mdsolar writes: If the Hinkley plan seems outrageous, that’s because it only makes sense if one considers its connection to Britain’s military projects — especially Trident, a roving fleet of armed nuclear submarines, which is outdated and needs upgrading. Hawks and conservatives, in particular, see the Trident program as vital to preserving Britain’s international clout.

A painstaking study of obscure British military policy documents, released last month by the Science Policy Research Unit at the University of Sussex, demonstrates that the government and some of its partners in the defense industry, like Rolls-Royce and BAE Systems, think a robust civilian nuclear industry is essential to revamping Britain’s nuclear submarine program.

For proponents of Trident, civilian nuclear projects are a way of “masking” the high costs of developing a new fleet of nuclear submarines, according to the report. Merging programs like research and development or skills training across civilian and military sectors helps cut back on military spending. It also helps maintain the talent pool for nuclear specialists. And given the long lead times and life spans of most nuclear projects, connections between civilian and military programs give companies more incentives to make the major investments required.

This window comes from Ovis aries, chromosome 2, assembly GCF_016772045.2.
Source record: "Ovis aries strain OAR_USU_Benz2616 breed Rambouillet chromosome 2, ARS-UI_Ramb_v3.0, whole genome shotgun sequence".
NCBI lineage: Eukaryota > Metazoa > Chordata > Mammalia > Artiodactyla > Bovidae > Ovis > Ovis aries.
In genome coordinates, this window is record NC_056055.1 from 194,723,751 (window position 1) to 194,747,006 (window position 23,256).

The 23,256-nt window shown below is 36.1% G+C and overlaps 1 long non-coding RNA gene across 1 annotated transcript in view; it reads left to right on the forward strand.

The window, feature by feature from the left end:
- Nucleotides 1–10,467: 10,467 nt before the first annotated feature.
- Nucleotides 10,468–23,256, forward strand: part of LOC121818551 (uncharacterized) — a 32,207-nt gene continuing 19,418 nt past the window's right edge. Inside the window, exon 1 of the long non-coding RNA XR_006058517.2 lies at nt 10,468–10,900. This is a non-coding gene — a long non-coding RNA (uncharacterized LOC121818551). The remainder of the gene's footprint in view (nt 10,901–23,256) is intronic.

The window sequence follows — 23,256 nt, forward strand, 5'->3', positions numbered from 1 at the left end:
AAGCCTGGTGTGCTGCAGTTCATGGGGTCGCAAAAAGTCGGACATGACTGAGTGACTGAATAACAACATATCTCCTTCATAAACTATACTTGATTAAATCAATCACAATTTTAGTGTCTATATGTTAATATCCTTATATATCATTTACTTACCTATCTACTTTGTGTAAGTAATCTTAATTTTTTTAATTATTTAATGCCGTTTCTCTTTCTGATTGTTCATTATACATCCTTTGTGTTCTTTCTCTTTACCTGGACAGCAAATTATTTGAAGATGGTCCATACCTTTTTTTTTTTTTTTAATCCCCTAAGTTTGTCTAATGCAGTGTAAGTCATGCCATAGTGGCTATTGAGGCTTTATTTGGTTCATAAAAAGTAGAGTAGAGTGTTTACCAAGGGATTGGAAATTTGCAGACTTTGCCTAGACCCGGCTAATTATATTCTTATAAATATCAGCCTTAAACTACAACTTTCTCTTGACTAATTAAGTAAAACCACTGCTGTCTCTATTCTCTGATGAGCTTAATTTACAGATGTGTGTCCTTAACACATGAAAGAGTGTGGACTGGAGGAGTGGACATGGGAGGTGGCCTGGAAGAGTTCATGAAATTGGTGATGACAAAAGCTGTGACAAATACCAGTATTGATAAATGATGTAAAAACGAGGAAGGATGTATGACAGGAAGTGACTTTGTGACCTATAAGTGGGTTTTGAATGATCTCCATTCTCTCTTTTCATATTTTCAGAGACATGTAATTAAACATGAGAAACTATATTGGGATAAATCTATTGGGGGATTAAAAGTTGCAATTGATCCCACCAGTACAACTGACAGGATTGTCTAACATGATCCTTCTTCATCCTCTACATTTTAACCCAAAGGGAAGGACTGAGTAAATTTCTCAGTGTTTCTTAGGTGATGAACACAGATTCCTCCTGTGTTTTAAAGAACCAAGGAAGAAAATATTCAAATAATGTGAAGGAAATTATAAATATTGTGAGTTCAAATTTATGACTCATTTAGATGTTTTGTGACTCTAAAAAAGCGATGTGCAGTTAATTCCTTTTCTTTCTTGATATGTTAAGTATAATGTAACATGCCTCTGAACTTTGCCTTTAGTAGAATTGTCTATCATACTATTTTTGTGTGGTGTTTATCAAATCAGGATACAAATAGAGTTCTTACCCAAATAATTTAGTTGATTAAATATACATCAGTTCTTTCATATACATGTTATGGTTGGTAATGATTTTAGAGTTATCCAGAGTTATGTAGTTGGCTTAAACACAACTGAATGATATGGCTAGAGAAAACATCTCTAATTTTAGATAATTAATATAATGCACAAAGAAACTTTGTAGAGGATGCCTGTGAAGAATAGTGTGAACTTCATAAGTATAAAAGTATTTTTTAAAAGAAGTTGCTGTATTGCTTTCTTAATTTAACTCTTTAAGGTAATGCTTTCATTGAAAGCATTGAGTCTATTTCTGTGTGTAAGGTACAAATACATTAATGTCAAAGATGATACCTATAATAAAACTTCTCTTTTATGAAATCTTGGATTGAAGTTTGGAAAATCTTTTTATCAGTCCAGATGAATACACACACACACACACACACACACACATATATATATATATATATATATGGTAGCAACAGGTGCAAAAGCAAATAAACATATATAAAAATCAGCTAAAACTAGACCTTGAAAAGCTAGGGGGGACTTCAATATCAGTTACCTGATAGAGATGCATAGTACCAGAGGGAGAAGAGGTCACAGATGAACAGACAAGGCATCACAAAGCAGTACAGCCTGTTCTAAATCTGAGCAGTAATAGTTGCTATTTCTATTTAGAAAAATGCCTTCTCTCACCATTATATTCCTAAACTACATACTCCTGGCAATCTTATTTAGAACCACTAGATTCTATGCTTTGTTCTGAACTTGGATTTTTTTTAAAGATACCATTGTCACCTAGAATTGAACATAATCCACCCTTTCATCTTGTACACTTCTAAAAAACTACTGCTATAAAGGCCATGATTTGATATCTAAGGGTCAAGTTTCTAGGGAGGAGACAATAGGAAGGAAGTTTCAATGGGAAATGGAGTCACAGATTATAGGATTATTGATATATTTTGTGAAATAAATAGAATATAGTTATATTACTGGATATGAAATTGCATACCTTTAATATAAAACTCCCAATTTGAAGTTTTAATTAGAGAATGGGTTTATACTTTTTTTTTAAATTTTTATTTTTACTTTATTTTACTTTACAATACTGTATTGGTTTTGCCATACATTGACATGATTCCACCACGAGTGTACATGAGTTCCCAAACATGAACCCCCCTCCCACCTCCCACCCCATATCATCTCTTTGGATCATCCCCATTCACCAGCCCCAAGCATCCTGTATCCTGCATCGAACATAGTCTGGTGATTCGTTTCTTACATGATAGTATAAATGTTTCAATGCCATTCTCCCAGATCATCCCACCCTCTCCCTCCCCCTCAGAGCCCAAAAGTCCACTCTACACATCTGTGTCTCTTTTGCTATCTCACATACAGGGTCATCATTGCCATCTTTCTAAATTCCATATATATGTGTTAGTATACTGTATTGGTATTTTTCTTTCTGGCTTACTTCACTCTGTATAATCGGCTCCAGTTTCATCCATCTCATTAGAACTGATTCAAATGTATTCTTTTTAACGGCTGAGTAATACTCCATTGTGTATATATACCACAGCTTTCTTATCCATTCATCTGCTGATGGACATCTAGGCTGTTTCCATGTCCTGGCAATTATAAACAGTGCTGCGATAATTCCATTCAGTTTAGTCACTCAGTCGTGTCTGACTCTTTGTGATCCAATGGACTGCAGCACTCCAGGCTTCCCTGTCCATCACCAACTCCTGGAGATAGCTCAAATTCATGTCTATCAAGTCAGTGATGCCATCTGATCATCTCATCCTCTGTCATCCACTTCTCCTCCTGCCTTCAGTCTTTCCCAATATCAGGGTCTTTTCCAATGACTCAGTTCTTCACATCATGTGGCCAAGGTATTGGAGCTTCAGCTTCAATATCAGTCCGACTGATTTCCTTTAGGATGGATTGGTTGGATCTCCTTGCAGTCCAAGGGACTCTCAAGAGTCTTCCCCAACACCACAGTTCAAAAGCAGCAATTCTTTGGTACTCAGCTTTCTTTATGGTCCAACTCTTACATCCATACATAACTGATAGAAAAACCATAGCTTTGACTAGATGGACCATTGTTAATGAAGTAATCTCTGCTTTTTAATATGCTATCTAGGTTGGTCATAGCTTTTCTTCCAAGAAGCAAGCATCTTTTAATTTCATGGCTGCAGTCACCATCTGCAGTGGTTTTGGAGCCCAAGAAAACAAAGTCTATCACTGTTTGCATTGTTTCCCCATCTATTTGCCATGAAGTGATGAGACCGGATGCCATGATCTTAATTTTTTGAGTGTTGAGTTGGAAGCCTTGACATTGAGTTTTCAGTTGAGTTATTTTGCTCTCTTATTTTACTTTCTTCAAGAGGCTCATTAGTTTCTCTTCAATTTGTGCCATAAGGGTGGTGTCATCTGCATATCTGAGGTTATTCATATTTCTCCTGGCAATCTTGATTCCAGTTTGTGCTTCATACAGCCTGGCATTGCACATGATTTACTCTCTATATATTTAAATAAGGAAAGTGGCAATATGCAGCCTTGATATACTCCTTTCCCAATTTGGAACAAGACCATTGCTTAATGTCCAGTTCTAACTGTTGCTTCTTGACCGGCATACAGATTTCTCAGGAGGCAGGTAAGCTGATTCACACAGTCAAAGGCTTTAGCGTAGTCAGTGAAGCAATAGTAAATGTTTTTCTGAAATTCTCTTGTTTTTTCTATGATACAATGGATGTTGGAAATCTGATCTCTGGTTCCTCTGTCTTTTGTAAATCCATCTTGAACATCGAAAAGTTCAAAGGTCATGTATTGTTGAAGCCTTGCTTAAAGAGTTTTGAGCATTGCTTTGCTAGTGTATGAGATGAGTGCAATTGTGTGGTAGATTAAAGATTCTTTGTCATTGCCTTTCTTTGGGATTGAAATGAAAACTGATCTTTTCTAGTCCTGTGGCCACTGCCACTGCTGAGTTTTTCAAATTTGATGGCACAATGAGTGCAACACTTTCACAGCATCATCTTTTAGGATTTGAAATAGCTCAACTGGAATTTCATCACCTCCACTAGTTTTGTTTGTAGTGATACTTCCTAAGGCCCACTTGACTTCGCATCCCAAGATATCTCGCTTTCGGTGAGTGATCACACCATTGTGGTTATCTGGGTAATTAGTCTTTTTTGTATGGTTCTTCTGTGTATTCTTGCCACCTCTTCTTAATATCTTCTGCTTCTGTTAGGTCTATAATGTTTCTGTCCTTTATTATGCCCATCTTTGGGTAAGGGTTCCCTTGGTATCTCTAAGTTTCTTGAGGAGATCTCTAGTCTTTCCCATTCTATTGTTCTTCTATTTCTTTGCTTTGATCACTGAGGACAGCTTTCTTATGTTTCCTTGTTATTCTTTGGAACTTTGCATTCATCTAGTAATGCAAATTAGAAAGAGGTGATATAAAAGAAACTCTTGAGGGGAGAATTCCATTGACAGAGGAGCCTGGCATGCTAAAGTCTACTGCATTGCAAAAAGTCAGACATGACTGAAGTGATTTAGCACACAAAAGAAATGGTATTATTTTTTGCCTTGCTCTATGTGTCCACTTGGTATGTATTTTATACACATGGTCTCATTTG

One might say that with the Hinkley Point project, the British government is using billions of Chinese money to build stealth submarines designed to deter China.

Submission + - New AI Is Capable of Beating Humans At Doom (

An anonymous reader writes: Two students at Carnegie Mellon University have designed an artificial intelligence program that is capable of beating human players in a deathmatch game of 1993's Doom. Guillaume Lample and Devendra Singh Chaplot spent four months developing a program capable of playing first-person shooter games. The program made its debut at VizDoom (an AI competition that centered around the classic shooter) where it took second place despite the fact that their creation managed to beat human participants. That's not the impressive part about this program, however. No, what's really impressive is how the AI learns to play. The creator's full write-up on the program (which is available here) notes that their AI "allows developing bots that play the game using the screen buffer." What that means is that the program learns by interpreting what is happening on the screen as opposed to following a pre-set series of command instructions alone. In other words, this AI learns to play in exactly the same way a human player learns to play. This theory has been explored practically before, but Doom is arguably the most complicated game a program fueled by that concept has been able to succeed at. The AI's creators have already confirmed that they will be moving on to Quake, which will be a much more interesting test of this technologies capabilities given that Quake presents a much more complex 3D environment.

Submission + - OpenSSL Patches Bug Created by Patch From Last Week

Trailrunner7 writes: Four days after releasing a new version that fixed several security problems, the OpenSSL maintainers have rushed out another version that patches a vulnerability introduced in version 1.1.0a on Sept. 22.

Last week, OpenSSL patched 14 security flaws in various versions of the software, which is the most widely used toolkit for implementing TLS. One of the vulnerabilities fixed in that release was a low-risk bug related to memory allocation in tls_get_message_header.